On loan from Brian and Sharon Ross, Ballston Spa, NY

Long one of the NASCAR Modified division’s most successful drivers as well as a winner on NASCAR’s Busch North Late Model Tour, Ballston Spa’s Brian Ross spent decades working a day job, toiling nights on his race cars and racing on the weekend at speedways from Canada to Virginia. Eventually he retired from both racing and his career at Niagara Mohawk. And after a few more years driving his own tractor trailer, he retired a second time and suddenly had time to build the hot rod he’d always wanted.

A master designer and fabricator as well as a winning driver, Ross found a 1929 Ford Model “A” sedan in Massachusetts and began the painstaking process of producing a winner in a new arena.

“A guy I hauled liquid propane with said he had the perfect car for me. It was in pretty good shape and was borderline restorable,” recalled Ross. “After a lot of thought, I decided I’d rather have a nice hot rod than a restored old car, so I built a modernized Model ‘A’ with good brakes, a V-8 motor, air conditioning, tinted windows and all the other modern touches while maintaining that traditional look.

“I was originally going to chop the top but changed my mind before I got that far. Instead, I welded in a steel panel in place of the fabric insert Ford used. It came from Walden Speed Shop in California, had the exact contour I needed and fit perfectly. Then I made the hood and side panels, which are two inches longer than original to fit in the V-8, air conditioning condenser, electric fan and all that. I also moved the firewall back five inches.”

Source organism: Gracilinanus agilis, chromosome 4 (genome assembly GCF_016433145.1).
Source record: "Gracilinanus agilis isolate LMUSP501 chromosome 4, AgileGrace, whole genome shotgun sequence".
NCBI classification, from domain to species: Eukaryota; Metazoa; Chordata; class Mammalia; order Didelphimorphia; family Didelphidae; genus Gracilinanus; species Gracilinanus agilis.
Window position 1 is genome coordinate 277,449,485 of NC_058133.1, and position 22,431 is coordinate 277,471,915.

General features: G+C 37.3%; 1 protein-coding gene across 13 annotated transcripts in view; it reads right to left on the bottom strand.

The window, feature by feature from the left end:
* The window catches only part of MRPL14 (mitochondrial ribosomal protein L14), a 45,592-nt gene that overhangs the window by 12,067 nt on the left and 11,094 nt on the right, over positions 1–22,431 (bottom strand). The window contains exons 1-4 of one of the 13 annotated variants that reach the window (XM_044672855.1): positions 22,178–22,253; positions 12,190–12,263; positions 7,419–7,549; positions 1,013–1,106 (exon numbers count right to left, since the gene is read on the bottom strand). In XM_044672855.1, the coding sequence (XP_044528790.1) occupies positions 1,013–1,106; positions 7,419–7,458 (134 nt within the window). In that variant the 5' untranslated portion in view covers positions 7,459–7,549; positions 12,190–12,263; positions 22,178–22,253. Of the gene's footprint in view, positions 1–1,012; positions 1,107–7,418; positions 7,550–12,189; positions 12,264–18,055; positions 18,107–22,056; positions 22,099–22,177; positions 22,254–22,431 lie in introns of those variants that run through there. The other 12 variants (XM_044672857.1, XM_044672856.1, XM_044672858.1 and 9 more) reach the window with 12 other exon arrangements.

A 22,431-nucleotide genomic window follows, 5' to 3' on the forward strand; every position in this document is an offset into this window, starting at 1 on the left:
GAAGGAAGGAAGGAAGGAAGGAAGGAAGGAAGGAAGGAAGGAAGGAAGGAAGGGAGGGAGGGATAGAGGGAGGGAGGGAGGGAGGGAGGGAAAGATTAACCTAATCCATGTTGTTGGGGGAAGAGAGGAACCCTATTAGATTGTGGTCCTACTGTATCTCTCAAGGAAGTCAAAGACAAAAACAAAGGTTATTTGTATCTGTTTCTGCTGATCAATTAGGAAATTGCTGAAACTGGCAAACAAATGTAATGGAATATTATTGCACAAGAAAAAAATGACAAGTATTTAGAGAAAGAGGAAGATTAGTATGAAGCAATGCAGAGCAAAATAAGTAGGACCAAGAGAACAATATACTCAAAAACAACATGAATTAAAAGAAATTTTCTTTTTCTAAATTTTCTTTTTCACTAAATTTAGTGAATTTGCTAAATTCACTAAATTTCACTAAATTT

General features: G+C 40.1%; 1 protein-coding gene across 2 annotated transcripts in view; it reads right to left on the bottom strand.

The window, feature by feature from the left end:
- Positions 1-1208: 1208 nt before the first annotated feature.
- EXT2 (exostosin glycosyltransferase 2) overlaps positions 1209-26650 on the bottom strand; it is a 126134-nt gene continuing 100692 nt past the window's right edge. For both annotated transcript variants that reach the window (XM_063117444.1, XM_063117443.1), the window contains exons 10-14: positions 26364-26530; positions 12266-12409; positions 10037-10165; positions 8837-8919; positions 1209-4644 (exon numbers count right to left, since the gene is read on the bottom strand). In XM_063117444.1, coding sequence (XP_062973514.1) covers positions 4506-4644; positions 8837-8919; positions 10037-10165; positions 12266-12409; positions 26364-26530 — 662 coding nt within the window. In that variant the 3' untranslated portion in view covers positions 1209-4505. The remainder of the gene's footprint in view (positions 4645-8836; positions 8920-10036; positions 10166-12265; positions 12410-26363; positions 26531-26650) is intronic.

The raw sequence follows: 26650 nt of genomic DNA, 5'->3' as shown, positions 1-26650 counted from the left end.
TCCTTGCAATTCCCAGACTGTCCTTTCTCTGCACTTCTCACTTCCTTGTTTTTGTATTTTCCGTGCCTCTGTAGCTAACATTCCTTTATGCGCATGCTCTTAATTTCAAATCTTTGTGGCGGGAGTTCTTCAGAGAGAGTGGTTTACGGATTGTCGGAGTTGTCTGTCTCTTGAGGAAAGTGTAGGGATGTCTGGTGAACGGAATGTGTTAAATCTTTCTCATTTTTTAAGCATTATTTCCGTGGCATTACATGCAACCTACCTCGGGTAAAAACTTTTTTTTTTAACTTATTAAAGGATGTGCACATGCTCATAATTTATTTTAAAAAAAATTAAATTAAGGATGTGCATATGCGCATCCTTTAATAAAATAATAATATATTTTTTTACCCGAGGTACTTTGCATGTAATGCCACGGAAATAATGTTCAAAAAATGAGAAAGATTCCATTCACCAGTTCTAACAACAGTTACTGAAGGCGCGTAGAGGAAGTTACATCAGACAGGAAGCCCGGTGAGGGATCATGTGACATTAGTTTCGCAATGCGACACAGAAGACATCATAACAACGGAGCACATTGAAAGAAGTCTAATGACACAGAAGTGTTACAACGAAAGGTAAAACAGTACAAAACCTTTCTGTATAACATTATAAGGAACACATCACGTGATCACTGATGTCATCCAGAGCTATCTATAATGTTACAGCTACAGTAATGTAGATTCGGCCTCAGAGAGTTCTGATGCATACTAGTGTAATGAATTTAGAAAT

All this went onto a race-car style chassis built from 2”x 3” square tubing with extensive bridging formed from 1 ½” round tubing. Structurally it’s as solid as the modified he won so many races with decades ago that sits alongside in his shop while undergoing a complete restoration.

“You hear horror stories of guys buying a manufactured hot rod chassis and having suspension brackets break off the first time they gas it,” added Ross. “These won’t!”

The sedan’s new suspension obviously uses race car technology, with Afco coilovers all around and a BMW power rack and pinion steering box. The rearend is a 9” Ford unit, with power from the new Chevrolet crate engine channeled through a GM 700 R4 overdrive automatic transmission. Braking is handled by NASCAR Sprint Cup-style aluminum brakes by Wilwood with Wilwood pedals and dual master cylinders controlling the action.

“The engine is great and with its 8 ½:1 compression ratio it runs on regular gas,” explained Ross. “I replaced the original Edelbrock carburetor with a Holley that’s easier to adjust but otherwise, it’s been a seamless operation. It drives and rides beautifully and my wife, Sharon, loves to cruise in it with me. Unfortunately, we can’t take other passengers, as there is no room for a back seat. The original gas tank was in the cowl, which doesn’t work on a car like this, so I put the new tank and a storage area where the rear seat used to be.”

The new fuel tank installation is topped off with a nearly hidden, capless fill-port in the middle of the rear panel, just above a rebuilt bumper that protects the car’s immaculate bodywork.

“I made a lot of the new body panels and the running boards, then sent the car off to racer Elmo Reckner and his son Chris, who have body shops in Ballston Lake and Scotia. They did the finish body work and their painter, an extraordinarily gifted Polish immigrant named Miroslaw Weiprzowski, who first worked in a now-closed Saturn dealership, put the color on. Then The Glass Man tinted the windows and it was ready for final assembly.”

Ross is rightfully proud of the finished product, which attracts attention everywhere and then generates a look of disbelief when observers find out it is the first and only hot rod Brian has built.